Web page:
BRIARCLIFF MANOR, N.Y. – Briarcliff Manor senior Mark Moretto may be surprised with his selection as an Intel Science Talent Search semifinalist, but his teachers are not.
The 17-year-old was the only student from Briarcliff High School selected as a semifinalist in Intel’s Science Talent Search, which is “the nation's most prestigious pre-college science competition,” according to the group's website. The Intel award recognizes 300 students and their schools as semifinalists each year to compete for $1.25 million in awards, according to the website.
The list will be narrowed again in the coming weeks as 40 finalists will be selected to go to Washington, D.C., in March to participate in final judging, display their work to the public, meet with notable scientists and compete for the top award of $100,000, according to the website.
Moretto said it had been a goal of his to become a semifinalist in the competition since he joined Briarcliff High School’s science research program as a sophomore.
“It’s really nice, but it’s been a really big surprise, too,” Moretto said. “I’m very happy and I really hoped it would happen, but I never expected it. Intel is very competitive, so it’s a huge honor for it to happen, and it feels good that someone I don’t know is looking highly on my research.”
Moretto spent several months working with science research mentors at the University of Maryland. He credited his mentors and his teachers at Briarcliff High School as the keys to his success.
“I definitely couldn’t have come this far without their help,” Moretto said. “I think what helped a lot was, I found something I was really interested in, so it doesn’t feel like work. It’s a lot of work but it’s not brutal.”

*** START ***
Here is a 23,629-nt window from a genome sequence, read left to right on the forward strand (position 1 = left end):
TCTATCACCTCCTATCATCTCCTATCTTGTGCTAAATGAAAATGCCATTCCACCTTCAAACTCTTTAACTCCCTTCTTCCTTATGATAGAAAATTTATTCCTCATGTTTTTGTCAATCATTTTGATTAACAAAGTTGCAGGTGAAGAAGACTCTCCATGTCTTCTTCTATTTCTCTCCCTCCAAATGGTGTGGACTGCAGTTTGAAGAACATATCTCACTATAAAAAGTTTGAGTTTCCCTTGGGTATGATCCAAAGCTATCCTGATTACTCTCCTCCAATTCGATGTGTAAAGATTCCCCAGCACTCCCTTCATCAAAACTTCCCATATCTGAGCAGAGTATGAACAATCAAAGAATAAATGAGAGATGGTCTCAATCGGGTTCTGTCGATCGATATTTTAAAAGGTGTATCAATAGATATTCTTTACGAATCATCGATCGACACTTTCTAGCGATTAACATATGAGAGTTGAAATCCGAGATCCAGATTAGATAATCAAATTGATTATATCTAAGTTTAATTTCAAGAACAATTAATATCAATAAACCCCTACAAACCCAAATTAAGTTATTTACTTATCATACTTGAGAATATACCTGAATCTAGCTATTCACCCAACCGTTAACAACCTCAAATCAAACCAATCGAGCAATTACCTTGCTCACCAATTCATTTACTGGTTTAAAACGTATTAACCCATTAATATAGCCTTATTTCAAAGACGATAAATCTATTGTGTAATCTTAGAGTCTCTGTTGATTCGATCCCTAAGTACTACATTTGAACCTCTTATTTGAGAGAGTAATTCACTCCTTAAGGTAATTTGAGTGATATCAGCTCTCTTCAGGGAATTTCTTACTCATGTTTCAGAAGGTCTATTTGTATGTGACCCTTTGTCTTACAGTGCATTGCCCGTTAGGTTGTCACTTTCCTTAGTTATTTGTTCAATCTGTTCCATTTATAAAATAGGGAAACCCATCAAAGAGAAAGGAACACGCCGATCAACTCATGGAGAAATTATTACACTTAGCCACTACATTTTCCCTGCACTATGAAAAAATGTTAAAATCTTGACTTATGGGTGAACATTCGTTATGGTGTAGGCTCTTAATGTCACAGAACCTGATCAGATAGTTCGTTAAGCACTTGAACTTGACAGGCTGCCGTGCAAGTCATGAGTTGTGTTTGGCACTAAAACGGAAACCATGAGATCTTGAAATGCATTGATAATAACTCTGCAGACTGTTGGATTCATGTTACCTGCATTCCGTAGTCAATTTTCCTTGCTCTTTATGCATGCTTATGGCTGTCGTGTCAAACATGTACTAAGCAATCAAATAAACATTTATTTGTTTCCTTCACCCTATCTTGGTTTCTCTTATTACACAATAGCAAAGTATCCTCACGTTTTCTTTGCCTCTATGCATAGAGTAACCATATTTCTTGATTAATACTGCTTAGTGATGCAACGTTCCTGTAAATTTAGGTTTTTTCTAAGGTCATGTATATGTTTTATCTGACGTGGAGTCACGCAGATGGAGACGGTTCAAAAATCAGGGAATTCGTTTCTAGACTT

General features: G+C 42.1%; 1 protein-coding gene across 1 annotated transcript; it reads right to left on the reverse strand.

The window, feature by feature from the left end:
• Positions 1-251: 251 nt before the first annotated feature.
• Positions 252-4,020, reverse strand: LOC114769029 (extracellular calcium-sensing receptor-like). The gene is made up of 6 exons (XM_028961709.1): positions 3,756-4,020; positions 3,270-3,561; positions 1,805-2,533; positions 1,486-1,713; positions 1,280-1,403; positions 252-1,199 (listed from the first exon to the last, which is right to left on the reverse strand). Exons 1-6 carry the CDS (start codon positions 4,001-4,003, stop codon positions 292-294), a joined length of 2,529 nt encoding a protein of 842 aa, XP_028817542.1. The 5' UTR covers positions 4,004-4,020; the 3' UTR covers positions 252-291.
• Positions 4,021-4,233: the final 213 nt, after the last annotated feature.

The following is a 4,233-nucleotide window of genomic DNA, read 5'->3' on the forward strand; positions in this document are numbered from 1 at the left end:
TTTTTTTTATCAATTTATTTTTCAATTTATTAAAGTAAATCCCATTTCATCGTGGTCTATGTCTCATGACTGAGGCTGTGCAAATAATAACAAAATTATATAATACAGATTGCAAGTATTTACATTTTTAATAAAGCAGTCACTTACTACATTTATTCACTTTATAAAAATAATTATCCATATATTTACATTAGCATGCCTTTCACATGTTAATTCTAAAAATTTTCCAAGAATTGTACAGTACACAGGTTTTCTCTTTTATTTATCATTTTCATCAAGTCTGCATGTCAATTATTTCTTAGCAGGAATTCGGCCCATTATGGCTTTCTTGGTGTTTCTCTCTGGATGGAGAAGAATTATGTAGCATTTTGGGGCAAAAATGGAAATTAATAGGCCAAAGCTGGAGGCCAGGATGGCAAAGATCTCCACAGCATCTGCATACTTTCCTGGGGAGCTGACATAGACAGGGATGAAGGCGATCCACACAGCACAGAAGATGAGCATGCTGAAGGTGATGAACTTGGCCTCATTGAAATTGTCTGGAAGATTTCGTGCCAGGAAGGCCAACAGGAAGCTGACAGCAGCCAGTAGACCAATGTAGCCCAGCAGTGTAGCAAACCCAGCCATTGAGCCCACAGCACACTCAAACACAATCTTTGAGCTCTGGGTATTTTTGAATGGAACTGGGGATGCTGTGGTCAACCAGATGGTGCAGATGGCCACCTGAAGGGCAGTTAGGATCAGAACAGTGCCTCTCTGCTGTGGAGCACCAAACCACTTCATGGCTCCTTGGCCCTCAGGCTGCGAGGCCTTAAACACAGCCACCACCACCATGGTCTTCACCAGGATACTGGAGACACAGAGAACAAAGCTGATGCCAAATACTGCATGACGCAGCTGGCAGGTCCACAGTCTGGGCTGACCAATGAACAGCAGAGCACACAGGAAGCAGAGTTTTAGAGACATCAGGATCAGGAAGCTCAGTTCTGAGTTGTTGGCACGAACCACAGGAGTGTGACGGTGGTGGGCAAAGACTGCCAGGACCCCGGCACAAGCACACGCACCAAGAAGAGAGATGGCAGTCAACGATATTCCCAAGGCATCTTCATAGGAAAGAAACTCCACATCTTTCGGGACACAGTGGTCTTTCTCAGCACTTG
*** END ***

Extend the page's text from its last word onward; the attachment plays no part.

Briarcliff High School science teacher and mentor Kim Dyer said Moretto is one of the most hardworking individuals she has come across.
“Mark has worked so hard for this since day one,” she said. “He’s a very bright young man and really a top-notch student. He has put so much work and passion into this project, and he’s so deserving of this award.”
Moretto's project is titled “Deep Impact Spectral Observations of Naturally Occurring Mini-Outbursts.”
If Moretto doesn’t go into aerospace engineering, he said, he would like to pursue his passion of writing and developing scientific research papers. Dyer said it’s a goal she sees him accomplishing sooner than most in his field.
“I could see him going on in this field, and if I picked up an astronomy journal five or 10 years from now, I might actually see his articles,” she said. “I wouldn’t be surprised at all if I saw him do it even sooner than that.”